Design Con 2015
Breaking News
Comments
Newest First | Oldest First | Threaded View
Steve Knapp
User Rank
Rookie
re: SiliconBlue samples 40-nm FPGAs for tablets
Steve Knapp   7/19/2011 7:14:48 PM
NO RATINGS
Whats the difference from the two FPGA giants? How about standby and low-frequence active power consumption measured in MICROamps not tens of milliamps? How about packaging measuring just a few millimeters square? How about production prices of a few dollars or less?

Steve Knapp
User Rank
Rookie
re: SiliconBlue samples 40-nm FPGAs for tablets
Steve Knapp   7/19/2011 7:09:50 PM
NO RATINGS
Actually, SiliconBlue FPGAs also use static memory configuration cells, just like Xilinx and Altera. Consequently, SiliconBlue FPGAs are reprogrammable. SiliconBlue FPGAs also have on-chip and *optional* Nonvolatile Configuration Memory (NVCM). The NVCM provides a low-cost and secure configuration option, essentially providing single-chip integration. You can configure a SiliconBlue FPGA from an SPI Flash, download it from a processor, or use the on-chip NVCM. It's your choice.

genovalente
User Rank
Rookie
re: SiliconBlue samples 40-nm FPGAs for tablets
genovalente   7/15/2011 6:37:18 PM
NO RATINGS
SiBlue is not antifuse; it is a CMOS FPGA with a non-volatile configuration memory section that allow the single package to boot itself. http://www.siliconbluetech.com/technology/NVCM.aspx Nice packaging for mobile OEMs, very low power.. as long as the software works well, they have a really nice niche, I think.

KB3001
User Rank
CEO
re: SiliconBlue samples 40-nm FPGAs for tablets
KB3001   7/14/2011 3:14:23 PM
NO RATINGS
Are you sure their FPGA technology is one-time programmable?

Patk0317
User Rank
CEO
re: SiliconBlue samples 40-nm FPGAs for tablets
Patk0317   7/13/2011 8:30:13 PM
NO RATINGS
Try to find an Altera or Xilinx device for $1.99. They are all about the high end. This is about the low end. You can sell a goodly number of chips into servers with 60% margins, or a gazillion into cell phones with much lower margins.

Code Monkey
User Rank
Rookie
re: SiliconBlue samples 40-nm FPGAs for tablets
Code Monkey   7/12/2011 6:16:34 PM
NO RATINGS
SiBlue's FPGAs are essentially antifuse parts, while Altera and Xilinx are mostly SRAM parts. You can only program an antifuse once, but it's a very efficient way to configure FPGA cells.

GREAT-Terry
User Rank
CEO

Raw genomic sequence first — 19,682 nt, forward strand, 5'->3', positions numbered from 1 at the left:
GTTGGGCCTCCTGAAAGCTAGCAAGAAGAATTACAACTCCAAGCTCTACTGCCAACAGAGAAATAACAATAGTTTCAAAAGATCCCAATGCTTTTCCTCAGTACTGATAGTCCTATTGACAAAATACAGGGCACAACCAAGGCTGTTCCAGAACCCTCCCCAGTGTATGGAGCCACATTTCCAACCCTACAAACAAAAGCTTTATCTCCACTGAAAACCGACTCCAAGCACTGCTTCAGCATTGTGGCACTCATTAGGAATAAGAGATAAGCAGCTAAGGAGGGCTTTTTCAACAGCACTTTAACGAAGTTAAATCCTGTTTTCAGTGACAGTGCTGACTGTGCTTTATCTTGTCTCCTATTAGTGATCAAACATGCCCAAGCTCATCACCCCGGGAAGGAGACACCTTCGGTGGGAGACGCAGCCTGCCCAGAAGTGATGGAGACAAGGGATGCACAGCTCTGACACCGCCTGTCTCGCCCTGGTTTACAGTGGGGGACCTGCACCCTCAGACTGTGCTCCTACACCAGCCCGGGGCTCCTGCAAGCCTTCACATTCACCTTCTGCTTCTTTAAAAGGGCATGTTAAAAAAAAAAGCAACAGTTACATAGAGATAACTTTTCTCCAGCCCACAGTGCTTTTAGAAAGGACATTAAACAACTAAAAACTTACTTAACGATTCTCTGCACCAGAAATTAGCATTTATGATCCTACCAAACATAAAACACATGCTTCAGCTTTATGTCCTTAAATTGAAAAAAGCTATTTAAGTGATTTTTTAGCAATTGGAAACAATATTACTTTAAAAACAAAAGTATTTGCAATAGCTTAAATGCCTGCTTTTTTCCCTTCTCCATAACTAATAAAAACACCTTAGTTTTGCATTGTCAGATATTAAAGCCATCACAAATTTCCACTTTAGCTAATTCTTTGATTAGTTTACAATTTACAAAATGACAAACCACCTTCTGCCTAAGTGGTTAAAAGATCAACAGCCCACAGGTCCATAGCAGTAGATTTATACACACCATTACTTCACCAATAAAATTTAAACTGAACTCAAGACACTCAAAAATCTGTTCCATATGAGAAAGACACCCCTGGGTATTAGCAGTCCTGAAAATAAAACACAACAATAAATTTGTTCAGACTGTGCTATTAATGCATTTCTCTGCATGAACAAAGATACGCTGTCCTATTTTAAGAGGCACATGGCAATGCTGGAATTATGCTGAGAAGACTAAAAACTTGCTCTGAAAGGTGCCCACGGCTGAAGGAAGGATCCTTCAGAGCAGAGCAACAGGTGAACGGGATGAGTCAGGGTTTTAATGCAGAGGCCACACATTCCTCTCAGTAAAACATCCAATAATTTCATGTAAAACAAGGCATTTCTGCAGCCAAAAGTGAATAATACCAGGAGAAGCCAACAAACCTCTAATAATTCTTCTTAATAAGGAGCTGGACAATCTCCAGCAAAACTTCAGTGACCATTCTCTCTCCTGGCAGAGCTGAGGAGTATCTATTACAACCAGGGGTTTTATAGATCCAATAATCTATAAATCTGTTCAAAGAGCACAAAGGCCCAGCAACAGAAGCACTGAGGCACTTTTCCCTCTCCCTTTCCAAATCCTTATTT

re: SiliconBlue samples 40-nm FPGAs for tablets
GREAT-Terry   7/12/2011 1:49:15 AM
NO RATINGS
I agree the phase "To differentiate, you have to add hardware features to the devices", but how this FPGA be different from the two big giants - Altera and Xilinx? What actually the FPGA help in improving the hardware features? I guess adding more sensors may also sound.



Top Comments of the Week
Flash Poll
Like Us on Facebook

Datasheets.com Parts Search

185 million searchable parts
(please enter a part number or hit search to begin)
EE Life
Frankenstein's Fix, Teardowns, Sideshows, Design Contests, Reader Content & More
Max Maxfield

Want a Voltera Desktop PCB Printer?
Max Maxfield
19 comments
I just received an email from my chum Javi in Spain. "Have you heard about Voltera (VolteraInc.com)? It's a Canadian company that is going to offer desktop-size PCB printers for fast ...

Aubrey Kagan

Have You Ever Been Blindsided by Your Own Design?
Aubrey Kagan
37 comments
I recently read GCHQ: The uncensored story of Britain's most sensitive intelligence agency by Richard J. Aldrich. The Government Communication Headquarters (GCHQ), Britain's equivalent of ...

Martin Rowe

No 2014 Punkin Chunkin, What Will You Do?
Martin Rowe
2 comments
American Thanksgiving is next week, and while some people watch (American) football all day, the real competition on TV has become Punkin Chunkin. But there will be no Punkin Chunkin on TV ...

Rich Quinnell

Making the Grade in Industrial Design
Rich Quinnell
15 comments
As every developer knows, there are the paper specifications for a product design, and then there are the real requirements. The paper specs are dry, bland, and rigidly numeric, making ...

Special Video Section
The LT8640 is a 42V, 5A synchronous step-down regulator ...
The LTC2000 high-speed DAC has low noise and excellent ...
How do you protect the load and ensure output continues to ...
General-purpose DACs have applications in instrumentation, ...
Linear Technology demonstrates its latest measurement ...
10:29
Demos from Maxim Integrated at Electronica 2014 show ...
Bosch CEO Stefan Finkbeiner shows off latest combo and ...
STMicroelectronics demoed this simple gesture control ...
Keysight shows you what signals lurk in real-time at 510MHz ...
TE Connectivity's clear-plastic, full-size model car shows ...
Why culture makes Linear Tech a winner.
Recently formed Architects of Modern Power consortium ...
Specially modified Corvette C7 Stingray responds to ex Indy ...
Avago’s ACPL-K30T is the first solid-state driver qualified ...
NXP launches its line of multi-gate, multifunction, ...
Doug Bailey, VP of marketing at Power Integrations, gives a ...
See how to ease software bring-up with DesignWare IP ...
DesignWare IP Prototyping Kits enable fast software ...
This video explores the LT3086, a new member of our LDO+ ...
In today’s modern electronic systems, the need for power ...